It feels a little like some of our politicians are trying to grow a backbone.
But at the same time, others are causing us to raise a suspicious eyebrow.
It seems that President Cyril Ramaphosa is on the warpath with ANC cadres who bring the party into disrepute.
In fact, because of the long fingers of some of its members, the party’s reputation is very much in tatters and now it’s finally hauling those people before its Integrity Commission.
It all stems from Ramaphosa having addressed the issue of corruption in the strongest words yet on the issue, coming from the presidency.
And I want to believe that it’s all happening because he has just reached the point where he is totally and completely gatvol.
In fact, the open letter he wrote recently gave me the impression that that is exactly what’s happening; that he has reached a point of having had enough of his thieving comrades.
I could almost hear the disgust in his voice as I read the letter.
In it he calls his own party “Accused Number One,” which of course put many noses out of joint, most notably that of his predecessor Jacob Zuma, who replied with his own open letter.
As an aside, having been unimpressed with Zuma’s past speeches and eloquence, I was pleasantly surprised and impressed with his writing skills.
So much so, that I was left wondering whether he actually wrote it himself. But that’s a thought for another day.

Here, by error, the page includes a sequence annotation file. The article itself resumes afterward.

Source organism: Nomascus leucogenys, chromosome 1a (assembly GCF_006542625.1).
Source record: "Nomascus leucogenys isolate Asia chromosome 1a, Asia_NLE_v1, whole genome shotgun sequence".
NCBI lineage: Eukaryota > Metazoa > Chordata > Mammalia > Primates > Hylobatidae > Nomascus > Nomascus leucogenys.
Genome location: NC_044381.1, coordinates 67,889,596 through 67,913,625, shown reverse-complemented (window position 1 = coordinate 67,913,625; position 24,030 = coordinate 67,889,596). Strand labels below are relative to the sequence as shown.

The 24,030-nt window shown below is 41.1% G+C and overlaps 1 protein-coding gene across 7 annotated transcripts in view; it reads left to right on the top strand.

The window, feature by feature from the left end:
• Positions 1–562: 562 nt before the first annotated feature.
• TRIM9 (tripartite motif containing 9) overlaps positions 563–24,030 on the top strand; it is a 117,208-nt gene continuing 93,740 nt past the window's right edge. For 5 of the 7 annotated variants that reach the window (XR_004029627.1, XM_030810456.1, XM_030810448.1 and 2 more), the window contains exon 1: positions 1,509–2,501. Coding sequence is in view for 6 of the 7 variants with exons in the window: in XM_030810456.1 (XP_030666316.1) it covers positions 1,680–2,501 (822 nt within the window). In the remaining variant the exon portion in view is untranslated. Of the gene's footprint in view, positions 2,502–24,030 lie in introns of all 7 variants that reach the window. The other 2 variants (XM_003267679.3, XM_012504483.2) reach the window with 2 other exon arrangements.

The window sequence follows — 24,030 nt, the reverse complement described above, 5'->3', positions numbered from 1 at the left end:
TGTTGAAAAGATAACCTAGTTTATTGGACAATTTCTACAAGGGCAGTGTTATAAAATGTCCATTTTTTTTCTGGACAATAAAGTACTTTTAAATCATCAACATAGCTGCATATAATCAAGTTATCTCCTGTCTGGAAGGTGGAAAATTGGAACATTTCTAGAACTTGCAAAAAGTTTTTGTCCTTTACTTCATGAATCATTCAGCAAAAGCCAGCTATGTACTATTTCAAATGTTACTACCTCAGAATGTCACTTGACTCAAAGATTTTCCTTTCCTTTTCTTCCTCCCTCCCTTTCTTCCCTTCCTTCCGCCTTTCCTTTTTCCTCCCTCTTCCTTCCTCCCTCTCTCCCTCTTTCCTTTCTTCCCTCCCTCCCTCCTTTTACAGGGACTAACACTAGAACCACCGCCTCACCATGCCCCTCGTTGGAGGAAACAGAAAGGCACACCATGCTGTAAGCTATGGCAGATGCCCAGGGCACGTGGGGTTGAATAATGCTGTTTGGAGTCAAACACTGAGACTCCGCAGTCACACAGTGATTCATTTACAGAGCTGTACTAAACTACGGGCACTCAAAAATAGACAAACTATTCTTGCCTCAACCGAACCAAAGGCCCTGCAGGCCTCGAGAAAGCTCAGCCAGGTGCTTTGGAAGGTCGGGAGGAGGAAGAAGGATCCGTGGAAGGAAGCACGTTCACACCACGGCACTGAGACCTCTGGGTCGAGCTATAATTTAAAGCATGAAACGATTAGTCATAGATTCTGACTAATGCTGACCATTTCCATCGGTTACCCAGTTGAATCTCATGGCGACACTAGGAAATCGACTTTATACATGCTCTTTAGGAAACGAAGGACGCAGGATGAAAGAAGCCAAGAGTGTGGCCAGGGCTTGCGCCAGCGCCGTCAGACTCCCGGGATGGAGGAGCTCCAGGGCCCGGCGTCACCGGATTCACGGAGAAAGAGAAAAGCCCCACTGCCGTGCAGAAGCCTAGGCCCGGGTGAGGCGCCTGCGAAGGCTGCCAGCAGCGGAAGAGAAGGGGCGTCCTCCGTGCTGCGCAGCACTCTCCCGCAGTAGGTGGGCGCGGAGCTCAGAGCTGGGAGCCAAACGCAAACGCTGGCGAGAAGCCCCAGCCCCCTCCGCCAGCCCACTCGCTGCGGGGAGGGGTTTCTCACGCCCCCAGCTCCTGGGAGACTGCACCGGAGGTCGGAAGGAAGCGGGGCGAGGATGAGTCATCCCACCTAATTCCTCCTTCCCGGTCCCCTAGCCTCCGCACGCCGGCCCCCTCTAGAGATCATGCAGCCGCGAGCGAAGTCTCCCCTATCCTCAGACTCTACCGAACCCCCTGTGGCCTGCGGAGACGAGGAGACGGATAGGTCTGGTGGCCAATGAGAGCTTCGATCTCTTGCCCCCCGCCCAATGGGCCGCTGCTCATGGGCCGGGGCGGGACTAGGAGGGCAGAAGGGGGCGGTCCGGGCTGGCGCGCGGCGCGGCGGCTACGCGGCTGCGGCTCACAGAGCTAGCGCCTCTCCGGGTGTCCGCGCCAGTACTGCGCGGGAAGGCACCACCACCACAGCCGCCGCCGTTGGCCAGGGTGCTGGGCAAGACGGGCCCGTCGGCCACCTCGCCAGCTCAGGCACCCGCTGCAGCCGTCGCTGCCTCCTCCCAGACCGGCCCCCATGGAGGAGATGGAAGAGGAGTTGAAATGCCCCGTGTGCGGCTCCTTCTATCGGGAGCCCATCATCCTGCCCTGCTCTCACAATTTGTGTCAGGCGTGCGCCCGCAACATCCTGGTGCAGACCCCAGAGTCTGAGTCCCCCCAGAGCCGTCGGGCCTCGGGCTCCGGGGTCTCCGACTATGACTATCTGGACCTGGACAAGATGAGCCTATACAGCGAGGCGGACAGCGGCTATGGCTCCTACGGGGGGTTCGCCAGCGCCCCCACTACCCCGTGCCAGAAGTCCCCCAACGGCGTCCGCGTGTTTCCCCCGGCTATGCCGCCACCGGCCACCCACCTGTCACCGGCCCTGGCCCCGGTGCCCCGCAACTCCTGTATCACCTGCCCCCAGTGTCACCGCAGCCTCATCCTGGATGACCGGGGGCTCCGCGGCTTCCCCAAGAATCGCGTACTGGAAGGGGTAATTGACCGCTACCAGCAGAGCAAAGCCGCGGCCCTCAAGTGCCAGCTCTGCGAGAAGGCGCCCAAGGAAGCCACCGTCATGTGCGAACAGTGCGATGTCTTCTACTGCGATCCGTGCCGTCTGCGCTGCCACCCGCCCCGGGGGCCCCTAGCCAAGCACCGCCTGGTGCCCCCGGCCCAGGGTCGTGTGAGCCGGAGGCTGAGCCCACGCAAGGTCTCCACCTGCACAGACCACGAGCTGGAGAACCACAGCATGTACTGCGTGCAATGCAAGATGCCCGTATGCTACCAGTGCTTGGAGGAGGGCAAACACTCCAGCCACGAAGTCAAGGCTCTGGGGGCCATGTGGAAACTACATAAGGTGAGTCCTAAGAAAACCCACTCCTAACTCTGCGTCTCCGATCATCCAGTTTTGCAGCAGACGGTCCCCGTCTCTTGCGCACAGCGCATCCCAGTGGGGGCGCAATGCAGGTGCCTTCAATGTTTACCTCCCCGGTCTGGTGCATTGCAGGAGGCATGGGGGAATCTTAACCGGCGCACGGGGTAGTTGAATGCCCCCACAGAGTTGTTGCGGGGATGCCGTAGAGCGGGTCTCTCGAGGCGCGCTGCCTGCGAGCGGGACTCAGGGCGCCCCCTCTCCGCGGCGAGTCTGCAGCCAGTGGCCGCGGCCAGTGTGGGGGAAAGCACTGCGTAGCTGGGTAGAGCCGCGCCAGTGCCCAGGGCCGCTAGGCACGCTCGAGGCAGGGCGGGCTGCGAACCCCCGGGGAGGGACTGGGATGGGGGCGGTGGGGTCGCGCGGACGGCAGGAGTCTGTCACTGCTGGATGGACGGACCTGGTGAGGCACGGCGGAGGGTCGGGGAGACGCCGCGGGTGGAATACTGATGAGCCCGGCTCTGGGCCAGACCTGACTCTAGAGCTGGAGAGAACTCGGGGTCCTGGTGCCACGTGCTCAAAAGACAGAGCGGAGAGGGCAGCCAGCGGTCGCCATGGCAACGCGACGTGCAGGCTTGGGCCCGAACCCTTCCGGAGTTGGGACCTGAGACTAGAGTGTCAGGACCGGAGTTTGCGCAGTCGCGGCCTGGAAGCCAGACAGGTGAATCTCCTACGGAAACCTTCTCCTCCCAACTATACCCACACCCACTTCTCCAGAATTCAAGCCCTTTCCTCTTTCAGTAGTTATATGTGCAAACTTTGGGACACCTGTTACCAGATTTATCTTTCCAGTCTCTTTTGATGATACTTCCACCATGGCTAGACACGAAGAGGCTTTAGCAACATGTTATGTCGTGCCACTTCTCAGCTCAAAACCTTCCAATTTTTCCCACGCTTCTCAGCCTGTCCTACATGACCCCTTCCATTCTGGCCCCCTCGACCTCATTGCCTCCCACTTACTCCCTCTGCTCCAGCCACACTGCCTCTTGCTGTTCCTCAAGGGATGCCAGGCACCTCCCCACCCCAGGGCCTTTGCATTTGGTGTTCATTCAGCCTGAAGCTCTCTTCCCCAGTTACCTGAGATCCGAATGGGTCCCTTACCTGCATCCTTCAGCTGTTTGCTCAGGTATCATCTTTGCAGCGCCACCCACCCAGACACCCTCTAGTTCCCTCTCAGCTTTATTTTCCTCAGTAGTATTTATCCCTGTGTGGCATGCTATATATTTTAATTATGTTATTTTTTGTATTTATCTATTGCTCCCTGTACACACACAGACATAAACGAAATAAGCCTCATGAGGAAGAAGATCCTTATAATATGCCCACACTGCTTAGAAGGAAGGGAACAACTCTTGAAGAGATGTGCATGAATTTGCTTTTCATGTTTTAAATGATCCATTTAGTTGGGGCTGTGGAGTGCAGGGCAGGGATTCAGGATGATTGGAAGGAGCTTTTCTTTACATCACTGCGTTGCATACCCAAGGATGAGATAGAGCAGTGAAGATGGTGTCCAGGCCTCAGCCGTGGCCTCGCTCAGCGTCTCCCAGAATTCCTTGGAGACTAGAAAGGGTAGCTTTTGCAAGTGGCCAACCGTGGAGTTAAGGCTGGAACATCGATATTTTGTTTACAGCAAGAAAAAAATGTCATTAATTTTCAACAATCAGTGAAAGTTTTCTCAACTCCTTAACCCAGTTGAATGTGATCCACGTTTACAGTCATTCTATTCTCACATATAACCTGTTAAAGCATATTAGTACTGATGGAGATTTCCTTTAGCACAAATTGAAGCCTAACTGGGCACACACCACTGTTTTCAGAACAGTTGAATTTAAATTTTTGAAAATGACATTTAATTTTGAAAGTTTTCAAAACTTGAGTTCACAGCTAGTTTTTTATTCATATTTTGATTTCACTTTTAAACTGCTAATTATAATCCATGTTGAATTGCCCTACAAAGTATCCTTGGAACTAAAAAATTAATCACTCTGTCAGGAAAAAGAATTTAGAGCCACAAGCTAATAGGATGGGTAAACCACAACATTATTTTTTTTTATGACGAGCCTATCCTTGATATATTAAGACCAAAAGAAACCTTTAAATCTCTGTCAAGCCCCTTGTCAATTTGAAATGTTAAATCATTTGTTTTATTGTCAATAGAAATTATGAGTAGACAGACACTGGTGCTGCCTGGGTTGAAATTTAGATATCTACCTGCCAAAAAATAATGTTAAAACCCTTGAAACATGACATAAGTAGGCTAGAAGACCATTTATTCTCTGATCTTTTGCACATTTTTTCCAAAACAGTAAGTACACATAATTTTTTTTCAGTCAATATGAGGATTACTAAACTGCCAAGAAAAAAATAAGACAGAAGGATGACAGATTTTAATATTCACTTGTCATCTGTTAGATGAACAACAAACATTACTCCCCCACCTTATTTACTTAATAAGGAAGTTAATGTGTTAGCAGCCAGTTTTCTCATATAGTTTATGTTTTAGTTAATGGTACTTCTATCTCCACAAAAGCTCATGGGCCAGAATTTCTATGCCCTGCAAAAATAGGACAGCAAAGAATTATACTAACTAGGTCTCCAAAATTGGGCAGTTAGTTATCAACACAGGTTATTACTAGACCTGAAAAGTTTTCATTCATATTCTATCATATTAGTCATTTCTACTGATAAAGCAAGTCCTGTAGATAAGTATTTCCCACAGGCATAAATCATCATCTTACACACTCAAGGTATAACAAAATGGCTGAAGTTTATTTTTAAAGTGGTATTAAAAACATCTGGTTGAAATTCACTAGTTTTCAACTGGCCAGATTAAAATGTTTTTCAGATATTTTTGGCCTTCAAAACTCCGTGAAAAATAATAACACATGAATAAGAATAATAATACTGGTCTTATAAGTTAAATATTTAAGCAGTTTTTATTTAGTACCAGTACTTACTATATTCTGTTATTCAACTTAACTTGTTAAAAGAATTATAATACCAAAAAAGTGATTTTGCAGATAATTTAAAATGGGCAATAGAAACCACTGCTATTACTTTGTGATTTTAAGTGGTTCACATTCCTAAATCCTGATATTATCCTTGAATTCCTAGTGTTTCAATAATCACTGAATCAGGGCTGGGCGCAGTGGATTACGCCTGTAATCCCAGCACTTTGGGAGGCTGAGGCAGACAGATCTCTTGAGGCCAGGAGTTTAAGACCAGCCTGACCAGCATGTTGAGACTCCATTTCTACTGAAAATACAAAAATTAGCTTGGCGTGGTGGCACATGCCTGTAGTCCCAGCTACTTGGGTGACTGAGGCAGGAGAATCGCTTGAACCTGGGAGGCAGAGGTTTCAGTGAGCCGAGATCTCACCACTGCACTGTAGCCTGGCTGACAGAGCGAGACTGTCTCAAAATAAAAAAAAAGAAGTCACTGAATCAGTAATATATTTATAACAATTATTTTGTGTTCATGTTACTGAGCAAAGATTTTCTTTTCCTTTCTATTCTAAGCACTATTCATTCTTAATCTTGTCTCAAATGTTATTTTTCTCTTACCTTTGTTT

While I like Ramaphosa wanting the party’s Integrity Commission to sanction the rotten apples, I much prefer the suggestion that the party’s elders deal with the problem.
I have always believed in a system of elders leading the nation in some way or form.
The problem is that those who are being investigated for corruption can always find supporters and laws to wiggle out of the tight spots they find themselves in.
Take the whole PPE corruption issue.
There aren’t any laws that prevent the families of politicians from doing business with the state.
But there are things like integrity and ethics, which are seldom raised as arguments or deterrents, when in fact they should be.
I made the same argument when Zuma was in charge; that our leaders need to be above reproach for the most part.
Yes, we can overlook the occasional human failing and honest ignorance.
But members of the ruling party have now become repeat offenders and the party has been in crisis, managing one corruption scandal after another, year after year.
And the impression we as the public has, is that the perpetrators almost always get away scot-free.
In the worst case scenario, they are euphemistically “redeployed,” which is far from being a deterrent.
Being redeployed to a cushy desk job, with perks intact, sounds more like a reward than punishment.